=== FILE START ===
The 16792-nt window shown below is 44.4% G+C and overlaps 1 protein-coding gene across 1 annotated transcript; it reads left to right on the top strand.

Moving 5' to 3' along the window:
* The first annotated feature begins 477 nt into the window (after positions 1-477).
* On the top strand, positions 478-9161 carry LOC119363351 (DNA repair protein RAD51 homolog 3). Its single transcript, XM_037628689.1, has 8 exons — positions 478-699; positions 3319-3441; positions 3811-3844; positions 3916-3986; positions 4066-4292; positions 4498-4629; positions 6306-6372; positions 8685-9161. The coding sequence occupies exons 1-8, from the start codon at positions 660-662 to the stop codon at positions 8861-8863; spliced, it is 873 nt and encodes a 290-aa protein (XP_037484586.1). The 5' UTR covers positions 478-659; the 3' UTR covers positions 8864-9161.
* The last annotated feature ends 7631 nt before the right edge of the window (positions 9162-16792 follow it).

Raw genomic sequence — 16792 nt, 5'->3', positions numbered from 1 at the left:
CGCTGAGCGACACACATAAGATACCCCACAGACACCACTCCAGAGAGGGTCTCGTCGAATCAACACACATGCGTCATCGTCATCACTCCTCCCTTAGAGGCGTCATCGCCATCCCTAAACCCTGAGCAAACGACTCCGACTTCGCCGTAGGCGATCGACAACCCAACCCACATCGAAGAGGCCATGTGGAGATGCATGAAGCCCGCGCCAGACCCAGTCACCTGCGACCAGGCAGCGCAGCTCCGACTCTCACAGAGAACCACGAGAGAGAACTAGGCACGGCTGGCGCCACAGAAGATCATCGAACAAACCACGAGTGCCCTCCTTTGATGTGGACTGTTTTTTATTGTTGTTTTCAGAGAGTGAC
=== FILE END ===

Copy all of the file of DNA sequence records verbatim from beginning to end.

The 16792-nt window shown below is 44.4% G+C and overlaps 1 protein-coding gene across 1 annotated transcript; it reads left to right on the top strand.

Moving 5' to 3' along the window:
* The first annotated feature begins 477 nt into the window (after positions 1-477).
* On the top strand, positions 478-9161 carry LOC119363351 (DNA repair protein RAD51 homolog 3). Its single transcript, XM_037628689.1, has 8 exons — positions 478-699; positions 3319-3441; positions 3811-3844; positions 3916-3986; positions 4066-4292; positions 4498-4629; positions 6306-6372; positions 8685-9161. The coding sequence occupies exons 1-8, from the start codon at positions 660-662 to the stop codon at positions 8861-8863; spliced, it is 873 nt and encodes a 290-aa protein (XP_037484586.1). The 5' UTR covers positions 478-659; the 3' UTR covers positions 8864-9161.
* The last annotated feature ends 7631 nt before the right edge of the window (positions 9162-16792 follow it).

Raw genomic sequence — 16792 nt, 5'->3', positions numbered from 1 at the left:
CGCTGAGCGACACACATAAGATACCCCACAGACACCACTCCAGAGAGGGTCTCGTCGAATCAACACACATGCGTCATCGTCATCACTCCTCCCTTAGAGGCGTCATCGCCATCCCTAAACCCTGAGCAAACGACTCCGACTTCGCCGTAGGCGATCGACAACCCAACCCACATCGAAGAGGCCATGTGGAGATGCATGAAGCCCGCGCCAGACCCAGTCACCTGCGACCAGGCAGCGCAGCTCCGACTCTCACAGAGAACCACGAGAGAGAACTAGGCACGGCTGGCGCCACAGAAGATCATCGAACAAACCACGAGTGCCCTCCTTTGATGTGGACTGTTTTTTATTGTTGTTTTCAGAGAGTGAC